Food and Mental Health

Written by: Dana Odetalla, UCO Dietetics student.  Edited by: Coriann MacNeil, UCO Dietetics graduate student. 


A lot of aspects go into being healthy and good mental health is one of them. Eating balanced meals and certain food items can help increase our energy and mental health to improve our daily moods. It may not completely fix what you are going through, but a boost of energy can always be of help. Better mental health equals better quality of life.


When participating in the EMM program, clients are homebound and either elderly or disabled. Being homebound can sometimes take a big toll on mental health. Whether it is the client themselves, caregivers, or family, it can be difficult to focus on mental health. There are many ways to help increase energy when feeling down during these times and starting slowly with a few foods can be a great start.


What can harm our stress and depression?

Consuming hyper-palatable processed food products may negatively impact mental health due to some of the ingredients. These types of products may increase inflammation in our body and in our brains which could result in mood disorders, anxiety, and depression (Sutter Health). Avoiding these foods altogether can be difficult and could possibly lead to over-consuming later if there is too much restriction. A better approach is to find balance and limit these foods rather than avoid them at all costs.


Another approach is to focus on adding foods rather than restricting. Implementing fruits and vegetables into your meals can be a great addition to your diet and way to boost your mental health. Foods that can be added as a small snack can be lean proteins such as almonds, legumes, pumpkin seeds, and more. Finding food items that have high omega-3 fatty acids can be added to your meals to help improve brain stimulation. Examples are avocados, flaxseeds, walnuts, sardines, chia seeds, and salmon.



Caffeine is a big component of many people’s daily consumption. Whether it is coffee to help with energy or simple soda to enjoy with their meals. What people may not know is that coffee is a stimulant. This stimulation will give you the energy you are wanting in the moment but later on, after it’s consumed, it may lead to a withdrawal effect that can increase your anxiety levels and make you feel sluggish. Another approach would be having a low amount of caffeine and eating foods that increase energy or switching to non-caffeinated drinks or drinking decaffeinated coffee. This may be hard at first but in the end it can be beneficial in your day to day life.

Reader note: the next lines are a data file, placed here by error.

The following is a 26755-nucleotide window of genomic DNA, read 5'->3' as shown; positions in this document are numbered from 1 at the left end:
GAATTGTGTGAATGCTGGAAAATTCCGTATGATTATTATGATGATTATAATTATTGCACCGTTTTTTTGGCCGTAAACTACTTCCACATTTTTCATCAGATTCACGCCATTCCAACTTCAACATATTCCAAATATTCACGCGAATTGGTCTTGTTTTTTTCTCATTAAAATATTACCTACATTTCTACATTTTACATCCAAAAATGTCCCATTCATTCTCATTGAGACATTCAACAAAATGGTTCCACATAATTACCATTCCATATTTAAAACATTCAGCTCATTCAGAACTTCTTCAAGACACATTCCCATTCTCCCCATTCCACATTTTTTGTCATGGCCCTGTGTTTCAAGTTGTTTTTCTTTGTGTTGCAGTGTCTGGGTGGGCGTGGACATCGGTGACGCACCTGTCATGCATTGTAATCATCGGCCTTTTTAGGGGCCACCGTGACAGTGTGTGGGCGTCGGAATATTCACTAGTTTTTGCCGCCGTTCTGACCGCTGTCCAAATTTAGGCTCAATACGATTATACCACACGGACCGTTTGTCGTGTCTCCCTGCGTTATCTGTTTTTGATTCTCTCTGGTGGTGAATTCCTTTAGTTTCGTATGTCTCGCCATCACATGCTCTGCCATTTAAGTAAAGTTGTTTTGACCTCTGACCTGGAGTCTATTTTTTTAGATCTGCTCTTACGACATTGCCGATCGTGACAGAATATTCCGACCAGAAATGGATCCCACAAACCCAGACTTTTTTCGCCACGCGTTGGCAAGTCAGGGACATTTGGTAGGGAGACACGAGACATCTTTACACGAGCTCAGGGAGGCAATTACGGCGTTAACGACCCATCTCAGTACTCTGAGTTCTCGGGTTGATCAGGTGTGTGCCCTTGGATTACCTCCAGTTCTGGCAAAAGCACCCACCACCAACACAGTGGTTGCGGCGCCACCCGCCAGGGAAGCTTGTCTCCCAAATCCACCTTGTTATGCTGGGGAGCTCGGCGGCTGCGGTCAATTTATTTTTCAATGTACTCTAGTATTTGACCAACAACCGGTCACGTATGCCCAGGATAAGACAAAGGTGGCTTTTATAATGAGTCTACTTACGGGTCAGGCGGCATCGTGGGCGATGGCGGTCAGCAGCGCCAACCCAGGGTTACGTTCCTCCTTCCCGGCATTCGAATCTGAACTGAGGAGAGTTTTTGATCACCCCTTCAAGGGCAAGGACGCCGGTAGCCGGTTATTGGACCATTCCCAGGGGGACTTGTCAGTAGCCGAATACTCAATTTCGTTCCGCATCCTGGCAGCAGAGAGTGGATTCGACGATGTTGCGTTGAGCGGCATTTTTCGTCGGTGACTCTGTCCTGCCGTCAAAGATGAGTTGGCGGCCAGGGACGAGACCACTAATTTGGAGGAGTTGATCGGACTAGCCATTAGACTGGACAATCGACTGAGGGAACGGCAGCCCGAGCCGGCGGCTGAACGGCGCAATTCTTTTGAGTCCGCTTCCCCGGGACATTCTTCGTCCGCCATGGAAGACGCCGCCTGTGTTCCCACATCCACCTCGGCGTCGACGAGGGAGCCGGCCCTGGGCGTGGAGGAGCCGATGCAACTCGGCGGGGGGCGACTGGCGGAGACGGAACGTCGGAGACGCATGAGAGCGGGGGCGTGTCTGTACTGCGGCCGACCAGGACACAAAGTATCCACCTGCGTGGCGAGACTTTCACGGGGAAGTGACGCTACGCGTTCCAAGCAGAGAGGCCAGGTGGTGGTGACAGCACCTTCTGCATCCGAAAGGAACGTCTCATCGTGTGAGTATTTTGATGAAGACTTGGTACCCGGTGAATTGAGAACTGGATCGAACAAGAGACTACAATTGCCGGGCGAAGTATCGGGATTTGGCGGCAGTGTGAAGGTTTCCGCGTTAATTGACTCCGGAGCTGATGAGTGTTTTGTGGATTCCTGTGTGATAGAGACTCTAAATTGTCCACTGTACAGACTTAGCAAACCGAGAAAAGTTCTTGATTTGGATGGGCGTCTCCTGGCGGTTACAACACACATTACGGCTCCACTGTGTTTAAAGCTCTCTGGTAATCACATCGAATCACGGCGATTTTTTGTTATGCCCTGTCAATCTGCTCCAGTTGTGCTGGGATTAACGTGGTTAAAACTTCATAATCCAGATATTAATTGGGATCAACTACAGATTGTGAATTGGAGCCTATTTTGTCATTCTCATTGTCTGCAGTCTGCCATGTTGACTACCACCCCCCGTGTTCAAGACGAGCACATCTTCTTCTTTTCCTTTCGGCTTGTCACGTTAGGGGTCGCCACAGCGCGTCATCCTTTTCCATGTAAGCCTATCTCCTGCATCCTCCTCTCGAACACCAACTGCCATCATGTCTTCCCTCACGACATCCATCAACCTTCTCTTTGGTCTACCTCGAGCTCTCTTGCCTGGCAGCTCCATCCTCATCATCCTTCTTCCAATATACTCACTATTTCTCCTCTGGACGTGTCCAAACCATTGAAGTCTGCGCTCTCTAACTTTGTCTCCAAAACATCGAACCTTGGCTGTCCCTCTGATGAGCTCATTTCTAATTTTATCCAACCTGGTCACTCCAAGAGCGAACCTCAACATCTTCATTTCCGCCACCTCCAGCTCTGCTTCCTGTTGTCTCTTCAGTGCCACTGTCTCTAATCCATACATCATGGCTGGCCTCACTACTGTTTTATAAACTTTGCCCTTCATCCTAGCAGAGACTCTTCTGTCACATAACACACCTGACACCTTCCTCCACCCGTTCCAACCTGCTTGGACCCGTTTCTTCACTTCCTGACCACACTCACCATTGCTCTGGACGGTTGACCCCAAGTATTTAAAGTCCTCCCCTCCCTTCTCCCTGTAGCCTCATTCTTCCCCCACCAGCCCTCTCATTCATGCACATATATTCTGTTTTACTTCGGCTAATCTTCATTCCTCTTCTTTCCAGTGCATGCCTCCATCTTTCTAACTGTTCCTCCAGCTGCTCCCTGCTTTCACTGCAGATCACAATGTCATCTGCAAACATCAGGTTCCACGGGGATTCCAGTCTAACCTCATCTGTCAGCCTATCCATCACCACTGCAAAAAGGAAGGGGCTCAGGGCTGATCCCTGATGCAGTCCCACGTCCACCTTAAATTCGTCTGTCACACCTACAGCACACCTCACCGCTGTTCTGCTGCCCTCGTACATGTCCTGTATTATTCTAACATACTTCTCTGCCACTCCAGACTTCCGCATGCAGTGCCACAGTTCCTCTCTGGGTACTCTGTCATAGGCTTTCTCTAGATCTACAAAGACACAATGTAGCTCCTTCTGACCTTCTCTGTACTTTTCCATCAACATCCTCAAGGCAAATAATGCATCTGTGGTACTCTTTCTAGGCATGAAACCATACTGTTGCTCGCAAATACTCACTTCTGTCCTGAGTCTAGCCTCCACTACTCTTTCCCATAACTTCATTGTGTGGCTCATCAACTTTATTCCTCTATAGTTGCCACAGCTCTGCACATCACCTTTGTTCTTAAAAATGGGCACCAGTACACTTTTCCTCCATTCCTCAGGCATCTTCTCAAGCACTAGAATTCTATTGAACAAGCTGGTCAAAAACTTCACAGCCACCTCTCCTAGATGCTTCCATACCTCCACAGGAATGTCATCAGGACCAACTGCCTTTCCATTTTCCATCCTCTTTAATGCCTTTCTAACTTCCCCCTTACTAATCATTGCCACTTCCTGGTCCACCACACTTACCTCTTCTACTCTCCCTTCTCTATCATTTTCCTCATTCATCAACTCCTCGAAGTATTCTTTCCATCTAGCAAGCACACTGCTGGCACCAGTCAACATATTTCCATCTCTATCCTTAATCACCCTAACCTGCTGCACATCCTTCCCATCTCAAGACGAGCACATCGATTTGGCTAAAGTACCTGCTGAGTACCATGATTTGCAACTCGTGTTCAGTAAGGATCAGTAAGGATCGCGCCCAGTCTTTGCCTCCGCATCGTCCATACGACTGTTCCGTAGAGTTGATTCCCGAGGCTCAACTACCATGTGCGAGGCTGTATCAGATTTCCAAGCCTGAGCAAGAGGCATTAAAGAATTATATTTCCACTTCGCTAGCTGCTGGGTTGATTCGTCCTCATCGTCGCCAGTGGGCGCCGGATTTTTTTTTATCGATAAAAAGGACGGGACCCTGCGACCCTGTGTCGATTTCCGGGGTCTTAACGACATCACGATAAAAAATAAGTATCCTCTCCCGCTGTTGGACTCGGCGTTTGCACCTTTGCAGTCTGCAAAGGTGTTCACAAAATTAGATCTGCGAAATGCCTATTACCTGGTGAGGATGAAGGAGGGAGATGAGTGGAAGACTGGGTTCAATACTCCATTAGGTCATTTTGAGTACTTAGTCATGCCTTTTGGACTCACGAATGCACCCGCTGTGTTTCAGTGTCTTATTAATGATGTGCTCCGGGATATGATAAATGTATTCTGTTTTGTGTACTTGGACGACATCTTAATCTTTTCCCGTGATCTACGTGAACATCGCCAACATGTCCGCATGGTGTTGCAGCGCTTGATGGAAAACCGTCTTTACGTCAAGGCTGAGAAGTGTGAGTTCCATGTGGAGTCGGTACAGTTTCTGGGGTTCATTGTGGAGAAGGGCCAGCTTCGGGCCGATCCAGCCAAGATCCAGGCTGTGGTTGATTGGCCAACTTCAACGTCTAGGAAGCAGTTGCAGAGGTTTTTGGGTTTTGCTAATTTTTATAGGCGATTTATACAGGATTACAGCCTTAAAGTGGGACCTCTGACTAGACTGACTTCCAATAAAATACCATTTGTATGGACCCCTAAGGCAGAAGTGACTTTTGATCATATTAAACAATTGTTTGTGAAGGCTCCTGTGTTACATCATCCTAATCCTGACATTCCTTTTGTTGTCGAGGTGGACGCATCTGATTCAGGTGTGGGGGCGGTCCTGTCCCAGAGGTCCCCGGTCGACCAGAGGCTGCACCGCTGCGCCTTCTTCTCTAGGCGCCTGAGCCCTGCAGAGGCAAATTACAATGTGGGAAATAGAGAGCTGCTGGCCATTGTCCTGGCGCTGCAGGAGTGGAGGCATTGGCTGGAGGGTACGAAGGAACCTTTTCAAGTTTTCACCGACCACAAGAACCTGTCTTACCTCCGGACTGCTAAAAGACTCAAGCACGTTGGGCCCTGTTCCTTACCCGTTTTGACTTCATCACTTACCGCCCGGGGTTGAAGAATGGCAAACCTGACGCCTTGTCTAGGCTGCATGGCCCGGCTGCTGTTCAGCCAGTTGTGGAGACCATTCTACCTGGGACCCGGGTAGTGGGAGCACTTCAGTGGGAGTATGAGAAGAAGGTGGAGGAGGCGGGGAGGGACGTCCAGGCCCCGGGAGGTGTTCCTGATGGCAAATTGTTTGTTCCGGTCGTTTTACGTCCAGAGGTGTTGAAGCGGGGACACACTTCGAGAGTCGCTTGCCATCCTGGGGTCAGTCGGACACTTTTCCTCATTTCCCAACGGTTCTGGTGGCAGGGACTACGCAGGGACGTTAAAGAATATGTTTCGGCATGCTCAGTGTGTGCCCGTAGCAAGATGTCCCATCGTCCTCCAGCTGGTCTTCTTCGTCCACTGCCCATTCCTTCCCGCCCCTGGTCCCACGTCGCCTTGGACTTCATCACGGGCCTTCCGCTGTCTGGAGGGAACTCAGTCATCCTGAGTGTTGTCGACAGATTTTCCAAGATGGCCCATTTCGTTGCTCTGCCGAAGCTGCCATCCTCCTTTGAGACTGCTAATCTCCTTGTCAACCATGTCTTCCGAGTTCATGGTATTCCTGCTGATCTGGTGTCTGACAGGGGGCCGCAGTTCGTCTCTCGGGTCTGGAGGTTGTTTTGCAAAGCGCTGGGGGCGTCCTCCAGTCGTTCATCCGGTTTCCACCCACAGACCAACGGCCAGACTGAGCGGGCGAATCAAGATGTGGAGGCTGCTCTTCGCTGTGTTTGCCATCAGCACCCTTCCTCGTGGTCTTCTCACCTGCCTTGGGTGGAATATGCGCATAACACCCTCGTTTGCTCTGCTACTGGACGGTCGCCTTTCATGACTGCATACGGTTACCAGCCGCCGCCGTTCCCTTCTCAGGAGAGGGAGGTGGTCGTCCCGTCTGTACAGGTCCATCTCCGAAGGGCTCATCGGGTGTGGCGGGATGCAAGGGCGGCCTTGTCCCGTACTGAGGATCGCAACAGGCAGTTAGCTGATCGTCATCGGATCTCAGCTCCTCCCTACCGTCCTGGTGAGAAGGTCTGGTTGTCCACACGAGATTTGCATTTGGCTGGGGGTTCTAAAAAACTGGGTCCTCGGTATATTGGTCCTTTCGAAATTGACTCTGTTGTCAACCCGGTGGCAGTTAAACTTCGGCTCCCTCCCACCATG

Vitamin D

Vitamin D is a fat-soluble vitamin that helps your body absorb and retain calcium and phosphorus. Many people might think that being Vitamin D deficient causes no harm but this may actually negatively impact mental health. Inadequate Vitamin D is thought to play a role in a depression commonly starting in the fall and lasting through the winter known as Seasonal Affective Disorder (Mental Health America). While it is well-known that you can get Vitamin D from the sun, being homebound can make this difficult. Even if you are going out in the sun, sometimes it is not enough to help improve your Vitamin D levels. Some food items that can help improve your Vitamin D can be foods such as salmon, canned tuna, egg yolks, mushrooms, cod liver oil, beef liver, and fortified milk.


Green, Leafy Vegetables

Adding green, leafy vegetables to your diet can help slow down your cognitive decline. Cognitive decline is a decrease in memory and awareness, such as forgetting past events or losing your sense of direction. To help slow down this decline you can add these components into your meals. Some great examples of these would be collard greens, kale, mustard greens, spinach, romaine lettuce, cabbage, and broccoli. You can use these ingredients and put them into salads, smoothies, sandwiches, and main dishes. This doesn’t mean your diet has to only consist of these but adding a small or good amount of these to your daily meals can be a big improvement.



A flavonoid is a diverse group of phytonutrients that are plant chemicals found in many fruits and vegetables. This can help with cognitive diseases such as dementia and Alzheimer’s in older populations. They can also enhance brain blood flow and reverse age-related declines in learning. Food examples of flavonoids are berries, kale, red cabbage, dark chocolate, green tea, citrus fruits, soybeans, tomatoes, scallions, tomatoes, and more. These ingredients can be easily added to your meals and help you in the long term to support healthy aging.




Work Cited


“Healthy Diet: Eating with Mental Health in Mind.” Mental Health America,

“Home.” Sutter Health,

Watson, Kathryn. “Everything You Need to Know about Flavonoids.” Healthline, Healthline Media, 23 Oct. 2019,